Paperback, 112pp. Published by Evangelical Press, Faverdale North, Darlington, DL3 0PH. Price £6.95 ISBN 978-0-85234-652-5
In a world which places so much emphasis on the subjective, the professing church has largely succumbed to cultural pressures. In many areas of its activity it has elevated experience over scripture, while still claiming to submit to the authority and sufficiency of the word of God. GARY GILLEY challenges this trend. In an incisive and clearly-written work he calls us to re-examine our own practices. He exposes the inconsistencies which currently plague Evangelical Christianity and weaken its impact. Do I confuse my own wishes with God’s will as revealed in His word? Do I read meaning into scripture rather than take meaning out of scripture? Then this book is for me!
The chapter headings include ‘Pietism and subjective Christianity’; ‘The Lord told me – I think’; ‘God’s will – lost or found?’; ‘Impressions and Scripture’; ‘Freedom to Choose’. These chapters explain that claiming to understand the Lord’s leading through inner intuitive revelation is not founded upon scripture. The next chapter, ‘But what about?’ addresses some questions which are raised on this subject. Then follows ‘A Survey of Scripture’, ‘Biblical Guidance in practice, and, finally, ‘Confidence in the Word’.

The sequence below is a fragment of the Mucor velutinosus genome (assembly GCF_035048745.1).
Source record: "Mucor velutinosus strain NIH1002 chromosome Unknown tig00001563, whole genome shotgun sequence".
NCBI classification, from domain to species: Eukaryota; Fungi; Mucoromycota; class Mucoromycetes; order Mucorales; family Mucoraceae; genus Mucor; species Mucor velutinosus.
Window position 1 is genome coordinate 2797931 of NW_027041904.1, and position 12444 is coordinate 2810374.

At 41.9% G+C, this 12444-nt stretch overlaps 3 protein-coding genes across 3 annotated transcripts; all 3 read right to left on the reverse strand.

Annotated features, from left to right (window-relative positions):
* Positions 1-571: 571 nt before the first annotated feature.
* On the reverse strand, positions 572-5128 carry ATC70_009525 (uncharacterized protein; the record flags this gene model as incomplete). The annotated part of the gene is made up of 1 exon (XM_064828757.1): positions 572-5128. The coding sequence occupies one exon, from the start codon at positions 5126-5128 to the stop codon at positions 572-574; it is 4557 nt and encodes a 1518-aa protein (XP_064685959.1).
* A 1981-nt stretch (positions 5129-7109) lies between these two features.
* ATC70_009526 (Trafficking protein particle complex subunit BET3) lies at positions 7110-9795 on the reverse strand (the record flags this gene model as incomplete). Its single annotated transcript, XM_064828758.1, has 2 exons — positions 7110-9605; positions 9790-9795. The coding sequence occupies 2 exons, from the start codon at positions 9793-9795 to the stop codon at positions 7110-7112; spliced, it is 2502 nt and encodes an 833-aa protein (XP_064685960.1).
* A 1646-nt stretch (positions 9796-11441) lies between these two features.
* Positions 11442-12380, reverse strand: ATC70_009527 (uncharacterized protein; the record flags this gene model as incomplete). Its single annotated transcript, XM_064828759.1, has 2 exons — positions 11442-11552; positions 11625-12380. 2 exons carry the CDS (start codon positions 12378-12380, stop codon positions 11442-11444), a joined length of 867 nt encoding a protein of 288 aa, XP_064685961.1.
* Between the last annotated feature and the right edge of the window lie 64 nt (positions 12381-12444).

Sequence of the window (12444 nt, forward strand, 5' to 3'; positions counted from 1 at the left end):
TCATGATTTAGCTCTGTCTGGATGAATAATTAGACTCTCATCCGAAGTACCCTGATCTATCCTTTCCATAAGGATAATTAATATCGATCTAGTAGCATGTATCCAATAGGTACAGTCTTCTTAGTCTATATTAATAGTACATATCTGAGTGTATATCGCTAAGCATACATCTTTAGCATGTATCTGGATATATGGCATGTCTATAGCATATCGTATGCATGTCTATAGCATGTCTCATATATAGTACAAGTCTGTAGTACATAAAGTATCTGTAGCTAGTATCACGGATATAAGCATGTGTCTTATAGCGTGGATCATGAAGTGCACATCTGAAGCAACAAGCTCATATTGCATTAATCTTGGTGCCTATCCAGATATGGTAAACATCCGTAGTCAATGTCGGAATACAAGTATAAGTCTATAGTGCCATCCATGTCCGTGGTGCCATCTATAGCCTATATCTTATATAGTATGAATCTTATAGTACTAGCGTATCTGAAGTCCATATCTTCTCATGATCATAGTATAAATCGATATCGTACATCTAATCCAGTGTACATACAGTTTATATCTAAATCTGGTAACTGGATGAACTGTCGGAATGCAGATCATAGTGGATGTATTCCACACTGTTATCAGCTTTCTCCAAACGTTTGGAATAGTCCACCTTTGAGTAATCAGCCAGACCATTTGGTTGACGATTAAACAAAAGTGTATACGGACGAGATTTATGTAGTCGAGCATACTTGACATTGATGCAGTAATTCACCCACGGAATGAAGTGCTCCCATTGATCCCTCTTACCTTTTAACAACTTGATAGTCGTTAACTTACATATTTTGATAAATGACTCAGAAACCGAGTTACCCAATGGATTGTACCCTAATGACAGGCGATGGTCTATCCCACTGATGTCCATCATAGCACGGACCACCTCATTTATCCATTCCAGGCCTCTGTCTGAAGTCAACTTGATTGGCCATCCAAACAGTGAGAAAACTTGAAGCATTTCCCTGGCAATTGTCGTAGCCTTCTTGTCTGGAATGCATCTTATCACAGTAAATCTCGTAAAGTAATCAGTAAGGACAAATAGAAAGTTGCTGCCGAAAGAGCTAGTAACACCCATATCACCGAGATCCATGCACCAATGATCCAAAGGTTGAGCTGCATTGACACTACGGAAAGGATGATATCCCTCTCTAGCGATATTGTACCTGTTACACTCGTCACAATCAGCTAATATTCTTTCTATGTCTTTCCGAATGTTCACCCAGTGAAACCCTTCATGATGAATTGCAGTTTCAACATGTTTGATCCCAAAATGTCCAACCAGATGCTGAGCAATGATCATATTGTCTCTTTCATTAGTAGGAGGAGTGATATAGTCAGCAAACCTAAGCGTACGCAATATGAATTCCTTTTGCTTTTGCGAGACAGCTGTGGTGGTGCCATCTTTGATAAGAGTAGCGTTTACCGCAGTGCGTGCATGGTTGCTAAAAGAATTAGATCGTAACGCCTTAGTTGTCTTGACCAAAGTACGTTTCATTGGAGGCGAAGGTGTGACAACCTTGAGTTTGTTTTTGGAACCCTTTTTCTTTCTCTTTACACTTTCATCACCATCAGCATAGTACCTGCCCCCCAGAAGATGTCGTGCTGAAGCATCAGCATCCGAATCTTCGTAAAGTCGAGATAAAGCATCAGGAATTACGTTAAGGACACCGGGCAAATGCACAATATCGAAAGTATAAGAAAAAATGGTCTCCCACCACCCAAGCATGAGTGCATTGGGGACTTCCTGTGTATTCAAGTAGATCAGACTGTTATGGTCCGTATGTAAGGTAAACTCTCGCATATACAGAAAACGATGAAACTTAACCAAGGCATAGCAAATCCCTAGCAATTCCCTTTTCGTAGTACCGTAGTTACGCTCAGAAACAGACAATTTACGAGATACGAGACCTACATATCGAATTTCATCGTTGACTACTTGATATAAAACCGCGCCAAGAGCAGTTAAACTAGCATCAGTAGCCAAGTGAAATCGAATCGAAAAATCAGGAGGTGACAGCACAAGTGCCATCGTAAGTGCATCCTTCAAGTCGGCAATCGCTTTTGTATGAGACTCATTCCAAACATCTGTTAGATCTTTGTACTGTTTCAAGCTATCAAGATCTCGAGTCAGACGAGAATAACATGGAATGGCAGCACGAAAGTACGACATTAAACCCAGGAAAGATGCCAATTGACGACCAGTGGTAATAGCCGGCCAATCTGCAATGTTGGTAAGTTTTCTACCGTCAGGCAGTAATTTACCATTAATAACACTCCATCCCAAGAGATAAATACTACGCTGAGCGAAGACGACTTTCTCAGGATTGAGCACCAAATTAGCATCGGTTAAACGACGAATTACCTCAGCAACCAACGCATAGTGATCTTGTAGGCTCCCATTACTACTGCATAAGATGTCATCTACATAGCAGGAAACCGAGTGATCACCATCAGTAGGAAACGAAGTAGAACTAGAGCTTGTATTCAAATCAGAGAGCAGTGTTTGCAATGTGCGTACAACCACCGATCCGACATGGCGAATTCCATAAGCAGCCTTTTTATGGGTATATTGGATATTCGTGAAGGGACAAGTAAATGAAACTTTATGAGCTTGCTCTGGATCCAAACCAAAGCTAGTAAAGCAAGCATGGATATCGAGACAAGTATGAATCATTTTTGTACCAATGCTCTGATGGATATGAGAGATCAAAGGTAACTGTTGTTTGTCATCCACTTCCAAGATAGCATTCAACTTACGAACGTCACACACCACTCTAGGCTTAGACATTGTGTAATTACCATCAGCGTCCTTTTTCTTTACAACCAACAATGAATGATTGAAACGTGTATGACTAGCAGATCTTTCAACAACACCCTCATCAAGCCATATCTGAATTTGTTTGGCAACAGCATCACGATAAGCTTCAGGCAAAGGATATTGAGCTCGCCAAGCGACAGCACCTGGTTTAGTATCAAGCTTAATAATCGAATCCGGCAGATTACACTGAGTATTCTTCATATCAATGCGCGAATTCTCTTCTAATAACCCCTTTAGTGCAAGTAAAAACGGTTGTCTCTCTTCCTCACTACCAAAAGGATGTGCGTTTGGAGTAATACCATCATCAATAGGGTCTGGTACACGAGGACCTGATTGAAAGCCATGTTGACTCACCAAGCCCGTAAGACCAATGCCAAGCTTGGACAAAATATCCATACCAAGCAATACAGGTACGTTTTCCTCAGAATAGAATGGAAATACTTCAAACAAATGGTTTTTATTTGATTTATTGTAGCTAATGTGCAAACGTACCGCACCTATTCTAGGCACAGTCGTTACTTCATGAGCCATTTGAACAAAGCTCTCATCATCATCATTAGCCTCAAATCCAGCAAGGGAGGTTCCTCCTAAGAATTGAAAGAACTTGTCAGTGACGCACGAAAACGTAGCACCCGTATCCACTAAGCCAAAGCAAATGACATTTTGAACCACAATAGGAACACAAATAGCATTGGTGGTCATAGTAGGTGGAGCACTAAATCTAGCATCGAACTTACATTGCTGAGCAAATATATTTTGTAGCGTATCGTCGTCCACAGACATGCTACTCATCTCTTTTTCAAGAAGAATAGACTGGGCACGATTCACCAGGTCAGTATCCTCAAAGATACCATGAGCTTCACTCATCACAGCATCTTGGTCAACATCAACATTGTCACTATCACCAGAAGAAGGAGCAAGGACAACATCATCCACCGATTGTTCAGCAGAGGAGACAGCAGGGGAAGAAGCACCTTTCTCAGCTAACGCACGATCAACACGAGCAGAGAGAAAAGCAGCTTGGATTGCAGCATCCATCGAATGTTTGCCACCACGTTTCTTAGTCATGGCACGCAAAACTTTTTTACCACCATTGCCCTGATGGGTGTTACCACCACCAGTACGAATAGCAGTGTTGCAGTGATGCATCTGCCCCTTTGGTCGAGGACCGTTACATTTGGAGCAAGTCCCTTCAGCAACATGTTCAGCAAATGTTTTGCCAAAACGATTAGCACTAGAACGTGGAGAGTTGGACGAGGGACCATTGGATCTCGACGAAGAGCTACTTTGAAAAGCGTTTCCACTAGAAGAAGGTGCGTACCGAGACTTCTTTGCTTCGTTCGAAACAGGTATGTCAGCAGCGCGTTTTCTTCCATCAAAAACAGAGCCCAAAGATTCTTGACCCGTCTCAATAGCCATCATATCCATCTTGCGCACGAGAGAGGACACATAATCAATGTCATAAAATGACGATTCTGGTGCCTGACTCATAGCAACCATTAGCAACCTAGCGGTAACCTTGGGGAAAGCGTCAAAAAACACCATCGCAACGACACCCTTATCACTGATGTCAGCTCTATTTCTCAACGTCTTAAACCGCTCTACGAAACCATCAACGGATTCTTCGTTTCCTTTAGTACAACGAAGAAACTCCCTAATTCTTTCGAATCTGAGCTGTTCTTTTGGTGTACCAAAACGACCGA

In three sentences the author puts his finger on the reason for the drift towards subjectivity: b‘It was to this end that Paul told Timothy to “present yourself approved to God, as a workman who does not need to be ashamed, accurately handling the Word of Truth”. Many are simply unwilling to do the diligent work necessary to accurately handle the Word of Truth, and are looking for short-cuts. The Lord does not call for short-cuts; instead, diligence is prescribed’. If, at times, the author appears to overstate his case, this reviewer is ready to forgive him, so vital is the issue which this book addresses.
[Our thanks to Ed Hotchin, Hucknall, Nottingham, UK, for this review]
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